"Rip it" - use the components of a piece and make something new from it, that was the March/April challenge at the Jewelry Artisans Community.
I'm practically a professional rip upper. Up ripper? Jack the Ripper? You know what I mean. I could put on my shop sign "Ripping up since at least 2012". Because that's when I first wrote about ripping up stuff for a JAC blog carnival.
The other day a fellow jewelry maker asked how long others wait to rip up pieces or offer them at sale prices if they don't sell. For me, it often depends on
- how much I like a design - endlessly hoping it will find its person eventually
- on the materials and if I will be able to reuse or recycle them easily - I rip up fewer silver items than other things
- how difficult the ripping up will be - wire crochet or knit items with a bead in each stitch are the absolutely worst, but it's also no big fun to pick tiny thread bits out of beaded items.
Just like in 2012, my urge to rip something up usually comes over me like a sudden wave.
For the challenge, I had picked up two items, but both them were nothing but wire and pearls, and I didn't have an idea for just pearls. So I went wild and ripped up five items with stones instead, a Cantera opal, a small Boulder opal bead, two jasper cabochons, and a tumbled rock that I have fallen in love with many years ago.
Latter is the stone I want to show you today.
I don't know what kind of stone is, but to me it looks like a tiny impressionist landscape painting, a stormy sky over fields. So pretty.
I messed up royally.
My first mistake was to go for a wire wrapped bezel, a technique I had only just started and that I tried to make work on a very slippery rock, with wire just barely long enough. That led to mistake number 2, adding some "decorative" wire strands stabilizing the bezel and, frankly spoken, looking as if someone peeked at the landscape from behind very strange bars. The tiny dangle definitely couldn't save anything.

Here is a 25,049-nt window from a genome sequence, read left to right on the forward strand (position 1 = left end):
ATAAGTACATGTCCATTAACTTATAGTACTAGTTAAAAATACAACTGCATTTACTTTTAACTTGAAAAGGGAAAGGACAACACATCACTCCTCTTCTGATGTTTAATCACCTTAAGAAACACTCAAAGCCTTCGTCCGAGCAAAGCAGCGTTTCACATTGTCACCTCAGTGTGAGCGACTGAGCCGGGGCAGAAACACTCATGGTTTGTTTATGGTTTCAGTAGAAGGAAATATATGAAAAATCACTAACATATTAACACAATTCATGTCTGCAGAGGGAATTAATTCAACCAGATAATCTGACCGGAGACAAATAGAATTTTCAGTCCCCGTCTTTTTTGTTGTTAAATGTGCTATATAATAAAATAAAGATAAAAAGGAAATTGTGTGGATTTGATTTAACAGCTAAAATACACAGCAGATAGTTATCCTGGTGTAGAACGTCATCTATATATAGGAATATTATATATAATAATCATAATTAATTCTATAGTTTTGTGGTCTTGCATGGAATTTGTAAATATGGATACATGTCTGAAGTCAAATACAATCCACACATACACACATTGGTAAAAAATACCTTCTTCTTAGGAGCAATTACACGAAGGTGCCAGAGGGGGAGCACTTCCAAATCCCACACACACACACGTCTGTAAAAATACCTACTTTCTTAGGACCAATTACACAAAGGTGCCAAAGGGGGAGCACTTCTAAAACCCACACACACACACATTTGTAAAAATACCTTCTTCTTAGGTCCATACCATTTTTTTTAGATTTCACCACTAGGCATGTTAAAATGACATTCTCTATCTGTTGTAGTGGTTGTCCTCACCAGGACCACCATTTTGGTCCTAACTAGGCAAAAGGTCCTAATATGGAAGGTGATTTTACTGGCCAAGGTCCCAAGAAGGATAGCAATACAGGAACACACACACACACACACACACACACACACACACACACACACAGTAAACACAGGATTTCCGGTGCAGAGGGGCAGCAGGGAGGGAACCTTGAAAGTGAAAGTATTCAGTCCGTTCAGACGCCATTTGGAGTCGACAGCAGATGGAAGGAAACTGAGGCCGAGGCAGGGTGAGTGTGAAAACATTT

The pendant went on the "rip up" list pretty quickly.
This time around, I opted for bead embroidery. I had a leftover piece of beading foundation that looked like half a navette shape. Its center was just big enough for the rock.
My plan was a simple bezel and for the sides a few mookaite beads picking up the colors of the stone and flowing lines around them. I hated my first attempt. I didn't like the second attempt much better.
Ripping up a piece twice that was part of a ripping up challenge, oh, the irony!
I left the center with the stone, with a peyote bezel in metallic bronze, but the two sides had to go, snip snip.
That's when it hit me. I had a painting which needed a frame and nothing else. No flowing lines, no beads, nothing on the sides, nothing dangling from it.
Was it coincidence that the current episode of my favorite show about artisans was about a gilder working on an antique frame?
I read that impressionists would have preferred white frames for their work, but that collectors and museums wanted the valuable look of gilt frames.
To enhance the "old frame" feeling, I added an edging around the bezel using a mix of light and darker metallic bronze and gold.
Sorry, it's a very grey day, I still have to take better pictures.
If you have been wondering about the shape, by the way, you are right. The stone is not symmetrical as this picture of the back shows, it's more like a drop shape if you look at it vertically. So the pendant isn't symmetrical, either, but I think it still works.
And did I feel the urge to add dangles after all? Of course I did, it's not something I can just turn off. I just had to look at my little painting, though, and the urge went away.
So, what do you see?